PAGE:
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Speak No Evil's trailer invites us to holiday hell for this psychological thriller

Prepare for more terrifying trauma courtesy of Blumhouse

Speak No Evil's trailer invites us to holiday hell for this psychological thriller

James McAvoy is back - and he's poised to scare the bejeebers out of you courtesy of his latest horrifying trailer.

Sun-drenched family holidays will never look the same again thanks to Blumhouse's latest release, with Speak No Evil poised to leave audiences on the edge of their seats.

As any self-respecting horror fan will know, Blumhouse Productions are the undisputed kings of horror - one glance at their resume sees Insidious, Get Out, The Purge, Halloween and Paranormal Activity listed as recent cult releases.

But now, the horror-making hitmakers have joined forces with Marvel heartthrob McAvoy to deliver a cinematic offering of truly terrifying proportions.

Written and directed by James Watkins (Black Mirror, The Woman In Black), Speak No Evil is a remake of the hit 2022 Danish release of the same name.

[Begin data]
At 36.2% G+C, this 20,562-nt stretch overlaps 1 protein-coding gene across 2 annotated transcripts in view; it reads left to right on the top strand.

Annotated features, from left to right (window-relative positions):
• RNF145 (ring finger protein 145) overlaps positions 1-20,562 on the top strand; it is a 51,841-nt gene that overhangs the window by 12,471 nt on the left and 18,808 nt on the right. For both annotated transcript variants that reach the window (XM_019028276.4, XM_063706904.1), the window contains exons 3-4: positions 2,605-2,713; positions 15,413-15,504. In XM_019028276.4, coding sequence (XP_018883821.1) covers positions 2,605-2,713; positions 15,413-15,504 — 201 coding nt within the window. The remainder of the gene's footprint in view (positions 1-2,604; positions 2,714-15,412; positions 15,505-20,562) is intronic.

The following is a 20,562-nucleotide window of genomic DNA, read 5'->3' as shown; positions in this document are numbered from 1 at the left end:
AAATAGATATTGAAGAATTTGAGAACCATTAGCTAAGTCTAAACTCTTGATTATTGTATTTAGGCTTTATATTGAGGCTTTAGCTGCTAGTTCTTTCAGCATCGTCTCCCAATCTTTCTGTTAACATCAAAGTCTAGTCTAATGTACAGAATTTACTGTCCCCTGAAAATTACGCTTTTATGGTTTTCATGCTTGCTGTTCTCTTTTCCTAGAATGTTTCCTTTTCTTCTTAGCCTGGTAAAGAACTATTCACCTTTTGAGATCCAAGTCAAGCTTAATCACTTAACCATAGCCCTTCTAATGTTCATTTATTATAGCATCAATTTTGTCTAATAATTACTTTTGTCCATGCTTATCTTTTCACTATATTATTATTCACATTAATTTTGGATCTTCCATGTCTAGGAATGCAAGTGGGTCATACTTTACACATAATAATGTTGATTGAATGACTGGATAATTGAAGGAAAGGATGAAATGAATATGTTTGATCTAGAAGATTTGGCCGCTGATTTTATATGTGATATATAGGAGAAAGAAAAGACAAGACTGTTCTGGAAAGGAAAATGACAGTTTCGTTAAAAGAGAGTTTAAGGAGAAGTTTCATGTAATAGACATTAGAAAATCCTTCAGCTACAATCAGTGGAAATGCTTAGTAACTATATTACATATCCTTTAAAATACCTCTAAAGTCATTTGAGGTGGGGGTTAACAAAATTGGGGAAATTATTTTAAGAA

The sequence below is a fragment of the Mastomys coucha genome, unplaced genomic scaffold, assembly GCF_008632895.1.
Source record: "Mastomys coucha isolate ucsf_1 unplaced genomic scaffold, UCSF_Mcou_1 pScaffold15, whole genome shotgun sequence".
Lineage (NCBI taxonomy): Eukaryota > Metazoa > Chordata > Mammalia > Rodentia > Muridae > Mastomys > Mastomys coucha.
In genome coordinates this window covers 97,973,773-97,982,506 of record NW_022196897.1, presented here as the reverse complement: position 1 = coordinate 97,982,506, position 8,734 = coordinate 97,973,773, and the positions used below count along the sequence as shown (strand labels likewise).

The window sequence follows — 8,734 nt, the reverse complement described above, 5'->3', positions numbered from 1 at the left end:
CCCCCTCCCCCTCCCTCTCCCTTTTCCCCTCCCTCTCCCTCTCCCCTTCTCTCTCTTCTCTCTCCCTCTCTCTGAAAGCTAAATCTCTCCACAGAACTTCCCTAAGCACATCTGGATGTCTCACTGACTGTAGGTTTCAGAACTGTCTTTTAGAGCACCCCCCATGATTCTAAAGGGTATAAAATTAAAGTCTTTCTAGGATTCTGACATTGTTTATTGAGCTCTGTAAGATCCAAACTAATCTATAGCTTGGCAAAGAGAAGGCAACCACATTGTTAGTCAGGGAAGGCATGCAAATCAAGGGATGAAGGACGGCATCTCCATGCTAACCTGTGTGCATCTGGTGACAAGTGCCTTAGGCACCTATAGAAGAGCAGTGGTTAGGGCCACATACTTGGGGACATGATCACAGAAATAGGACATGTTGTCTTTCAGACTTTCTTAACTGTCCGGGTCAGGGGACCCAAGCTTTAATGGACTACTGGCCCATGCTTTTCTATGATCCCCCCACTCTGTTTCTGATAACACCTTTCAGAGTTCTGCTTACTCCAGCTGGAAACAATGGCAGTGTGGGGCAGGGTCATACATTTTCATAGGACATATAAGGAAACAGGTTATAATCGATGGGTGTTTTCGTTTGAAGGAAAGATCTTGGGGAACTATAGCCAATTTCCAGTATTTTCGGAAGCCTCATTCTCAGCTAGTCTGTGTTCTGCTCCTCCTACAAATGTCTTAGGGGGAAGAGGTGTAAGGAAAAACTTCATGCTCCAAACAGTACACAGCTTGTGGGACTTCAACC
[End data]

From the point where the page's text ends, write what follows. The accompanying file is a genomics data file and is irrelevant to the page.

What makes the trailer for this psychological thriller so damn terrifying? Well, for starters, it's skin-crawling plot is just far too relatable.

The premise is simple: Two couples and their respective children meet on a sun-drenched family holiday to Italy, they bond over shared experiences, and a firm friendship is formed.

So, when Paddy (McAvoy) and Caira (Aisling Fanciosi) extend an invite to their new pals to visit the remote family home, it's a bit of a no-brainer.

The film stars Mackenzie Davis (Terminator, Blade Runner: 2049) and Scoot McNairy (Argo, 10 Years A Slave) as lucky visiting American couple Louise and Ben Dalton - it's a Halt And Catch Fire reunion, people.

But when McAvoy, a doctor, attempts to force-feed chicken to the visiting vegetarians as a 'welcome present', you know things are about to take a sinister turn.

Thankfully the visiting veggies take an innocent view of the warm welcome. A "settle in, it could be a great weekend" rings out over a sunny montage of idyllic cliffs and tranquil bays.

We see McAvoy explaining his son's overtly-quiet behaviour: "He has a condition", says McAvoy, which "makes it hard for him to communicate".

There are clearly secrets at play, with Paddy hiding more skeletons in his closet than we've had hot dinners.

A final sign off from McAvoy sets the tone for the film: "Remember when you guys came to stay? And you flipped out and tried to leave without saying goodbye."

But a bigger question remains: why is he so eager for his new international guests not to leave?

Landing in cinemas on September 13, be sure to catch this bone-chilling release on the big screen.